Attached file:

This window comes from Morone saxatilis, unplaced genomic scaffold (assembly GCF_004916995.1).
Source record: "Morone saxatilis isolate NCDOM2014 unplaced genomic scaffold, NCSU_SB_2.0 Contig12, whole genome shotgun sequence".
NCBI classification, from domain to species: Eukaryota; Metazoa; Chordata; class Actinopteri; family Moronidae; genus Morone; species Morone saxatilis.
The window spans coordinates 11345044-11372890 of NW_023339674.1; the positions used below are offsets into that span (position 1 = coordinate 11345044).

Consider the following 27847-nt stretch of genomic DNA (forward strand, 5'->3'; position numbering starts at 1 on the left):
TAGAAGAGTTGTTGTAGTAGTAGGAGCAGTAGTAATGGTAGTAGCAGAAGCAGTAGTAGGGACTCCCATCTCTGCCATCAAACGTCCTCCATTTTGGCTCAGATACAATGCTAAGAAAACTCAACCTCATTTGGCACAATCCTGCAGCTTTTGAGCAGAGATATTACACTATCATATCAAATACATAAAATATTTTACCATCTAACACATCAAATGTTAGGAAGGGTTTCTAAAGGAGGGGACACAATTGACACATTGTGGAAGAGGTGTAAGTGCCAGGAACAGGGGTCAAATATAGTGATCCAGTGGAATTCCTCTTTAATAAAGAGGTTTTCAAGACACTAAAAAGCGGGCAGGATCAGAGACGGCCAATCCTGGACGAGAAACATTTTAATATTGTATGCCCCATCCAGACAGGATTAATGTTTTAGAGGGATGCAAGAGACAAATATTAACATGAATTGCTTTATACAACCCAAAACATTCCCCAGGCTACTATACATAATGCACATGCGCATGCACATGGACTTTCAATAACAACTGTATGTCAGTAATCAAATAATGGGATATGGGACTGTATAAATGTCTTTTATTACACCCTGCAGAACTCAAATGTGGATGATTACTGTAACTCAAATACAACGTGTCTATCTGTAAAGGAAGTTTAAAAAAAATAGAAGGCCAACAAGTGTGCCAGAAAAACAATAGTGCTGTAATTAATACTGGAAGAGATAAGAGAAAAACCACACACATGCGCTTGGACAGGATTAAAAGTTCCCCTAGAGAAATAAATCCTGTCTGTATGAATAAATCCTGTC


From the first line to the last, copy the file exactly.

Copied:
This window comes from Morone saxatilis, unplaced genomic scaffold (assembly GCF_004916995.1).
Source record: "Morone saxatilis isolate NCDOM2014 unplaced genomic scaffold, NCSU_SB_2.0 Contig12, whole genome shotgun sequence".
NCBI classification, from domain to species: Eukaryota; Metazoa; Chordata; class Actinopteri; family Moronidae; genus Morone; species Morone saxatilis.
The window spans coordinates 11345044-11372890 of NW_023339674.1; the positions used below are offsets into that span (position 1 = coordinate 11345044).

Consider the following 27847-nt stretch of genomic DNA (forward strand, 5'->3'; position numbering starts at 1 on the left):
TAGAAGAGTTGTTGTAGTAGTAGGAGCAGTAGTAATGGTAGTAGCAGAAGCAGTAGTAGGGACTCCCATCTCTGCCATCAAACGTCCTCCATTTTGGCTCAGATACAATGCTAAGAAAACTCAACCTCATTTGGCACAATCCTGCAGCTTTTGAGCAGAGATATTACACTATCATATCAAATACATAAAATATTTTACCATCTAACACATCAAATGTTAGGAAGGGTTTCTAAAGGAGGGGACACAATTGACACATTGTGGAAGAGGTGTAAGTGCCAGGAACAGGGGTCAAATATAGTGATCCAGTGGAATTCCTCTTTAATAAAGAGGTTTTCAAGACACTAAAAAGCGGGCAGGATCAGAGACGGCCAATCCTGGACGAGAAACATTTTAATATTGTATGCCCCATCCAGACAGGATTAATGTTTTAGAGGGATGCAAGAGACAAATATTAACATGAATTGCTTTATACAACCCAAAACATTCCCCAGGCTACTATACATAATGCACATGCGCATGCACATGGACTTTCAATAACAACTGTATGTCAGTAATCAAATAATGGGATATGGGACTGTATAAATGTCTTTTATTACACCCTGCAGAACTCAAATGTGGATGATTACTGTAACTCAAATACAACGTGTCTATCTGTAAAGGAAGTTTAAAAAAAATAGAAGGCCAACAAGTGTGCCAGAAAAACAATAGTGCTGTAATTAATACTGGAAGAGATAAGAGAAAAACCACACACATGCGCTTGGACAGGATTAAAAGTTCCCCTAGAGAAATAAATCCTGTCTGTATGAATAAATCCTGTC